72. How shopping in person felt defiant and dangerous.
  73. How the graffiti kept showing up everywhere, reminding us to “tell them how you feel” and that “it could be worse.”
  74. How writing about God’s perspective helped me to not lose mine.
  75. How it felt to close one church building and open a new one.
  76. How it felt to sing alone in the hollowed-out sanctuary.
  77. How it feels to hear Mackenzie keep saying, “when covid is over,” deferring her dreams already.
  78. How I started reading books again.
  79. How we started eating with my great-grandparents’ wedding silver because what the hell are we saving it for.
  80. How I made our family get dressed up and bought fancy cake and champagne to attend a Zoom wedding.
  81. How I took my housemate out for her anniversary while her husband was away for work; how uncomfortable I was eating indoors.
  82. How I flinch when people on TV are unmasked in a crowd.
  83. How my husband moving into my office to work from home has been the best thing for our family that we never would have chosen.
  84. How people have slipped out and other people have slipped in and still others made a home in my heart.
  85. How much I love the goddamn thrift store and library.
  86. How it felt to be the last one in our house to have a covid birthday and to remember that the previous birthday I’d spent in Florida convinced my life was about to change but had no clue what that would actually mean in a month.
  87. How proud of myself I was for making the Russian cake.
  88. How profound the difference is to have sex once a week instead of waiting for a perfect moment to arrive that never does.
  89. How angry I have been at people whose Venn diagram overlaps mine but are screaming and rebelling and dishonoring and uncaring in the name of freedom at all costs and a God we clearly see very differently.
  90. How I learned to love them anyway.
  91. How I lost all my keys except the one to my car in a parking lot.
  92. How I lost my debit card in the same parking lot a week later (but got it back).
  93. How survival mode has just become daily mode; how I’m aching to but also dreading going back to normal. As if there is such a thing anymore.
  94. How grateful I feel for this enforced time-out that’s made me think and do and feel differently.
  95. How I learned to scream inside my heart.
  96. How our two household house has become one family, one home.
  97. How it felt to make peace with changed priorities.
  98. How I learned to embrace not knowing and find peace anyway.
  99. How I learned to walk without rhythm, which is its own kind of rhythm.
  100. How I discovered one day that I was different—in a good way—but have no idea how and am still surprised when another clue is revealed.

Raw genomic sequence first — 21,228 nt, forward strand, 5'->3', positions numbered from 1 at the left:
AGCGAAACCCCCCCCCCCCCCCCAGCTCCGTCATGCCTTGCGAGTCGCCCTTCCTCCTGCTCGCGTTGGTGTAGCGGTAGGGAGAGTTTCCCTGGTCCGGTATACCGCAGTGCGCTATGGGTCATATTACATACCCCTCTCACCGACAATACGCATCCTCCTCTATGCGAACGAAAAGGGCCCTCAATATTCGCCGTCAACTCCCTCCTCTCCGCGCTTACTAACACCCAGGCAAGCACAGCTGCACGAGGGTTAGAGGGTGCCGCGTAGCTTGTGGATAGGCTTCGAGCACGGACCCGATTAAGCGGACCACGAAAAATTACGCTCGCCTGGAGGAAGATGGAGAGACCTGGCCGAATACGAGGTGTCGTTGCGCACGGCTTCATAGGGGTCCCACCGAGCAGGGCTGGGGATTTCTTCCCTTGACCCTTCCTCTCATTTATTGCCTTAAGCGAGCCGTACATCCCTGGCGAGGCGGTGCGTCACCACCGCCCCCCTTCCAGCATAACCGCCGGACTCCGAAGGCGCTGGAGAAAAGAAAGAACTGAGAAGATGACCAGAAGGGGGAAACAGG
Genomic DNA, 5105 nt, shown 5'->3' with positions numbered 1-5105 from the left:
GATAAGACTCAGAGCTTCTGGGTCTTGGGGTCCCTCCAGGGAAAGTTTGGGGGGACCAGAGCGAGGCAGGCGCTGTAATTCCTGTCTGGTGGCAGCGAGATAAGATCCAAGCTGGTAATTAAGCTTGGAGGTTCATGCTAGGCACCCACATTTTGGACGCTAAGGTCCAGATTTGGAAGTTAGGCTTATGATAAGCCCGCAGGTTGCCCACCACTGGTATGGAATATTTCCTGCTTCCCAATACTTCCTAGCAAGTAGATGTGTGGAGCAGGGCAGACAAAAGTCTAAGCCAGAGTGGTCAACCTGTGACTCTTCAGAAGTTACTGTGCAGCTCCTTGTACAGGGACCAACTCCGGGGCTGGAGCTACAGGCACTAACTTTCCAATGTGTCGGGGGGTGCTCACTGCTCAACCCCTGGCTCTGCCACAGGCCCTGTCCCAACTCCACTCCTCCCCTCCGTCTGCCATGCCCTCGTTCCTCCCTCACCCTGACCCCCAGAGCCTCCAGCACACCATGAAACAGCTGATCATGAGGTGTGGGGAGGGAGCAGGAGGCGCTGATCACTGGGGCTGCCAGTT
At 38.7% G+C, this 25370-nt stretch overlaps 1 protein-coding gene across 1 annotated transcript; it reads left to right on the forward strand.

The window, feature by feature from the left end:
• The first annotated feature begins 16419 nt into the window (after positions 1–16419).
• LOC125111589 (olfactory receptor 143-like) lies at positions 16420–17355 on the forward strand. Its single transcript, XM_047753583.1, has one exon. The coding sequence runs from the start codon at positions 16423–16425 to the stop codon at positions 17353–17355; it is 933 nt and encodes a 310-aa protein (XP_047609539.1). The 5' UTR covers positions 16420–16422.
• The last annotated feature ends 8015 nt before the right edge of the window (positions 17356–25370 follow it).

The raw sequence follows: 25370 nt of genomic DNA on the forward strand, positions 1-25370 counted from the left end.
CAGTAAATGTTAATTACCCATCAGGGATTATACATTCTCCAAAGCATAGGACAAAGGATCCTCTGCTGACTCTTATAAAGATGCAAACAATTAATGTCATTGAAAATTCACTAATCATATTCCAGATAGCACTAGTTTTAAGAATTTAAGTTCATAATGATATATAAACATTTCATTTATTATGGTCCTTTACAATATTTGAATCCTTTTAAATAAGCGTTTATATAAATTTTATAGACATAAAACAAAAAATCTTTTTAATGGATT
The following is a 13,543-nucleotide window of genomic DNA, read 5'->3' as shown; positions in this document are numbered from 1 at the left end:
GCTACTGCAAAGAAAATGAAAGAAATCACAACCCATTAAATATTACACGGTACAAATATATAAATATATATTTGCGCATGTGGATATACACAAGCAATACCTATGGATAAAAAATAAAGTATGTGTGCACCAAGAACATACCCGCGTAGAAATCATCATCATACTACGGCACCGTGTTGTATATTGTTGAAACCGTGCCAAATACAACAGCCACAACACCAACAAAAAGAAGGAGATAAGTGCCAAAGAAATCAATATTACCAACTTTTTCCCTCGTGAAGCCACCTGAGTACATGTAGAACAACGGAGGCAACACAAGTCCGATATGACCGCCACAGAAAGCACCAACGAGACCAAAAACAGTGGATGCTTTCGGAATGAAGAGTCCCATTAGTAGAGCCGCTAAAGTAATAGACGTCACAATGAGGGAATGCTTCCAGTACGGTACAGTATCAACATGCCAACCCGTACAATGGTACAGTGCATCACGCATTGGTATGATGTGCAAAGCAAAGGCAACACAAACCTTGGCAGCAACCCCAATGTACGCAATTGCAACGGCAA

101. How it feels to have another today.
  102. How it feels to have hope for tomorrow in the face of disappointment, despair, derailment, and denial.
  103. How it all feels that it happened at all—that it’s still happening.
  104. How it is.

I’ve agonized these many months trying to say all these things, to dress them up in cleverness and beautiful turns of phrase so they land with someone who needs a friend who can say “me too.” So I didn’t say anything. But it turns out I can just say them. And you know what I mean. We all know.

Honestly, just writing it down, being able to see it and feel it all in one place after so long of patchworking it together in my (unreliable) mind, is clearing the way. I feel so much better. Like maybe I can write again.

2020 is over but the pandemic stretches on. The trauma is ongoing, the plot still unfolding. I’m not sure when it will end, or if, or how. But if this neverending year has taught me anything, it’s that the God of today is the God of yesterday and tomorrow and that in my highs and lows and joys and fears He’s got it—got me—well in hand. That if this introvert can miss people, this control freak can learn spontaneity, this jaded heart can embrace childlike trust, then all that happens (or doesn’t) is okay.

One day, one prayer, one year at a time.

4 thoughts on “State of Wonder: One year later”

  1. Ellie… how do I put into words what I just felt reading this? I vacillated between “yes!! She gets it!” and “oh poor Ellie… I want to hug her” and “gosh this lady is stinkin’ hilarious!” You are clearly a soul that feels things deeply and we need more of that in the world. Never stop sharing, Ellie!

    1. Oh gosh. Those cancelled/deferred events are probably the toughest part of the last year. I know so many people who weren’t able to say their goodbyes OR hellos to loved ones or couldn’t embrace their milestones. I hope that you’re able to find satisfying, creative ways to mark them this year. <3